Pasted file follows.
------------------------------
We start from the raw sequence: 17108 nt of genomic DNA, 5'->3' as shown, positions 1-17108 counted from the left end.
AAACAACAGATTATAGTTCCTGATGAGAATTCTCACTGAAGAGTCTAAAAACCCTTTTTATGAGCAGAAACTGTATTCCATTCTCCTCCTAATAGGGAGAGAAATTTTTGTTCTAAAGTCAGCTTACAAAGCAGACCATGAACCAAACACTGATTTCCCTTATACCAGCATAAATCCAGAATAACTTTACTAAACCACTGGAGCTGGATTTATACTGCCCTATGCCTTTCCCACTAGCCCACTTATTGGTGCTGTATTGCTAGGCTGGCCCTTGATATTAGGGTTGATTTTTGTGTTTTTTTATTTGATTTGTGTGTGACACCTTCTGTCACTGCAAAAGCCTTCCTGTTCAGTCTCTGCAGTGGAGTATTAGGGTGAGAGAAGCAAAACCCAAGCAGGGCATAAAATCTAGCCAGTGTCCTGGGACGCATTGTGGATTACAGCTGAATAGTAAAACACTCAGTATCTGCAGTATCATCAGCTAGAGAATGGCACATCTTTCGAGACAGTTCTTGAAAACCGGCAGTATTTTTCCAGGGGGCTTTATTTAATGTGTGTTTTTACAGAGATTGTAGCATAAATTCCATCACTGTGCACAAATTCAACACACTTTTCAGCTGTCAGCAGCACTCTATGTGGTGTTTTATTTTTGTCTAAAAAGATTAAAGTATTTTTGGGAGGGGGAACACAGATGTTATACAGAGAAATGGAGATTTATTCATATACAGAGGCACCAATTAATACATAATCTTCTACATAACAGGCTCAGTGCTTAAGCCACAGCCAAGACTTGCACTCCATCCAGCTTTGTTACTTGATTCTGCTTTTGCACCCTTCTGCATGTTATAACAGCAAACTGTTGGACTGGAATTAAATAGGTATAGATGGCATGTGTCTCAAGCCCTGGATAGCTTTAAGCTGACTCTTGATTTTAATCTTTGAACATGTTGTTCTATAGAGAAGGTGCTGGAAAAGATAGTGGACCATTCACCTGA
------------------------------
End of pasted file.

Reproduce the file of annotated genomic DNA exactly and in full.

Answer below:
We start from the raw sequence: 17108 nt of genomic DNA, 5'->3' as shown, positions 1-17108 counted from the left end.
AAACAACAGATTATAGTTCCTGATGAGAATTCTCACTGAAGAGTCTAAAAACCCTTTTTATGAGCAGAAACTGTATTCCATTCTCCTCCTAATAGGGAGAGAAATTTTTGTTCTAAAGTCAGCTTACAAAGCAGACCATGAACCAAACACTGATTTCCCTTATACCAGCATAAATCCAGAATAACTTTACTAAACCACTGGAGCTGGATTTATACTGCCCTATGCCTTTCCCACTAGCCCACTTATTGGTGCTGTATTGCTAGGCTGGCCCTTGATATTAGGGTTGATTTTTGTGTTTTTTTATTTGATTTGTGTGTGACACCTTCTGTCACTGCAAAAGCCTTCCTGTTCAGTCTCTGCAGTGGAGTATTAGGGTGAGAGAAGCAAAACCCAAGCAGGGCATAAAATCTAGCCAGTGTCCTGGGACGCATTGTGGATTACAGCTGAATAGTAAAACACTCAGTATCTGCAGTATCATCAGCTAGAGAATGGCACATCTTTCGAGACAGTTCTTGAAAACCGGCAGTATTTTTCCAGGGGGCTTTATTTAATGTGTGTTTTTACAGAGATTGTAGCATAAATTCCATCACTGTGCACAAATTCAACACACTTTTCAGCTGTCAGCAGCACTCTATGTGGTGTTTTATTTTTGTCTAAAAAGATTAAAGTATTTTTGGGAGGGGGAACACAGATGTTATACAGAGAAATGGAGATTTATTCATATACAGAGGCACCAATTAATACATAATCTTCTACATAACAGGCTCAGTGCTTAAGCCACAGCCAAGACTTGCACTCCATCCAGCTTTGTTACTTGATTCTGCTTTTGCACCCTTCTGCATGTTATAACAGCAAACTGTTGGACTGGAATTAAATAGGTATAGATGGCATGTGTCTCAAGCCCTGGATAGCTTTAAGCTGACTCTTGATTTTAATCTTTGAACATGTTGTTCTATAGAGAAGGTGCTGGAAAAGATAGTGGACCATTCACCTGA